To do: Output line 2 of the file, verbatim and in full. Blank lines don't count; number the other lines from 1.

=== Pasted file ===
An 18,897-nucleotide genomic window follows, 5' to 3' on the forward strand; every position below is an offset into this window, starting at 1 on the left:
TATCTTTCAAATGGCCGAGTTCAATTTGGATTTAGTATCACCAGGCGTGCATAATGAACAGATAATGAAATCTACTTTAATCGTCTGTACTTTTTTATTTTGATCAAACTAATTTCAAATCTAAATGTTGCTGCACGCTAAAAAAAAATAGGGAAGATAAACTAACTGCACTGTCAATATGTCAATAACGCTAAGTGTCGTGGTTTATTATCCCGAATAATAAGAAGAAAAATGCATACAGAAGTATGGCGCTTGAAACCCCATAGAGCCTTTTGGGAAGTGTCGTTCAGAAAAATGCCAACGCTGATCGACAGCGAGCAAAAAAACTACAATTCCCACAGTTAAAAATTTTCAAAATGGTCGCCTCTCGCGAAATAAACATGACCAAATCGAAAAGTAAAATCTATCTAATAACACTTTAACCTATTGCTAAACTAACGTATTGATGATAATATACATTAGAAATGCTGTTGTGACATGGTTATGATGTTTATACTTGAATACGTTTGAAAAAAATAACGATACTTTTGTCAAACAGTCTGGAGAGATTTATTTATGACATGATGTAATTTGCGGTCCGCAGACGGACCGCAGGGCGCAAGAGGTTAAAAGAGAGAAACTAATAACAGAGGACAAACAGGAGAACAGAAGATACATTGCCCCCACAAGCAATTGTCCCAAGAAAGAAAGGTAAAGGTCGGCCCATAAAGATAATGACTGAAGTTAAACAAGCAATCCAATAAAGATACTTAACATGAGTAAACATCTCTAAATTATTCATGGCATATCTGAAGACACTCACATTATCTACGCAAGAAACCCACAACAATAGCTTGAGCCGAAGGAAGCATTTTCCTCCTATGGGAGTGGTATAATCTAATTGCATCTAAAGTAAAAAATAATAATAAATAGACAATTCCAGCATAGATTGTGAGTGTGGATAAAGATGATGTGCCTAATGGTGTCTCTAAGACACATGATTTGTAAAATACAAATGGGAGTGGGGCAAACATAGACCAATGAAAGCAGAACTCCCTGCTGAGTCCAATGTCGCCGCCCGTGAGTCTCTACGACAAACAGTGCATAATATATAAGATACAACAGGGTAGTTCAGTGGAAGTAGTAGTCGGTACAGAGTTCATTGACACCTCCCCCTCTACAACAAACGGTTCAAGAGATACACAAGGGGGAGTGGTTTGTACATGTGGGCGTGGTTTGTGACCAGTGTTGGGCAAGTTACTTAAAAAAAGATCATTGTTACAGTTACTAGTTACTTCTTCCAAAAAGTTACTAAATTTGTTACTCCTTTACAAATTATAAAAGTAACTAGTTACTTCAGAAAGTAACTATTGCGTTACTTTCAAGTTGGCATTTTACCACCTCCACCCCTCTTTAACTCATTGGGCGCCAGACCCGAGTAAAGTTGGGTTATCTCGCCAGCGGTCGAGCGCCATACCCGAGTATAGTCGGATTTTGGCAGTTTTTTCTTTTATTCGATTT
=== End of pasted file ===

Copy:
TATCTTTCAAATGGCCGAGTTCAATTTGGATTTAGTATCACCAGGCGTGCATAATGAACAGATAATGAAATCTACTTTAATCGTCTGTACTTTTTTATTTTGATCAAACTAATTTCAAATCTAAATGTTGCTGCACGCTAAAAAAAAATAGGGAAGATAAACTAACTGCACTGTCAATATGTCAATAACGCTAAGTGTCGTGGTTTATTATCCCGAATAATAAGAAGAAAAATGCATACAGAAGTATGGCGCTTGAAACCCCATAGAGCCTTTTGGGAAGTGTCGTTCAGAAAAATGCCAACGCTGATCGACAGCGAGCAAAAAAACTACAATTCCCACAGTTAAAAATTTTCAAAATGGTCGCCTCTCGCGAAATAAACATGACCAAATCGAAAAGTAAAATCTATCTAATAACACTTTAACCTATTGCTAAACTAACGTATTGATGATAATATACATTAGAAATGCTGTTGTGACATGGTTATGATGTTTATACTTGAATACGTTTGAAAAAAATAACGATACTTTTGTCAAACAGTCTGGAGAGATTTATTTATGACATGATGTAATTTGCGGTCCGCAGACGGACCGCAGGGCGCAAGAGGTTAAAAGAGAGAAACTAATAACAGAGGACAAACAGGAGAACAGAAGATACATTGCCCCCACAAGCAATTGTCCCAAGAAAGAAAGGTAAAGGTCGGCCCATAAAGATAATGACTGAAGTTAAACAAGCAATCCAATAAAGATACTTAACATGAGTAAACATCTCTAAATTATTCATGGCATATCTGAAGACACTCACATTATCTACGCAAGAAACCCACAACAATAGCTTGAGCCGAAGGAAGCATTTTCCTCCTATGGGAGTGGTATAATCTAATTGCATCTAAAGTAAAAAATAATAATAAATAGACAATTCCAGCATAGATTGTGAGTGTGGATAAAGATGATGTGCCTAATGGTGTCTCTAAGACACATGATTTGTAAAATACAAATGGGAGTGGGGCAAACATAGACCAATGAAAGCAGAACTCCCTGCTGAGTCCAATGTCGCCGCCCGTGAGTCTCTACGACAAACAGTGCATAATATATAAGATACAACAGGGTAGTTCAGTGGAAGTAGTAGTCGGTACAGAGTTCATTGACACCTCCCCCTCTACAACAAACGGTTCAAGAGATACACAAGGGGGAGTGGTTTGTACATGTGGGCGTGGTTTGTGACCAGTGTTGGGCAAGTTACTTAAAAAAAGATCATTGTTACAGTTACTAGTTACTTCTTCCAAAAAGTTACTAAATTTGTTACTCCTTTACAAATTATAAAAGTAACTAGTTACTTCAGAAAGTAACTATTGCGTTACTTTCAAGTTGGCATTTTACCACCTCCACCCCTCTTTAACTCATTGGGCGCCAGACCCGAGTAAAGTTGGGTTATCTCGCCAGCGGTCGAGCGCCATACCCGAGTATAGTCGGATTTTGGCAGTTTTTTCTTTTATTCGATTT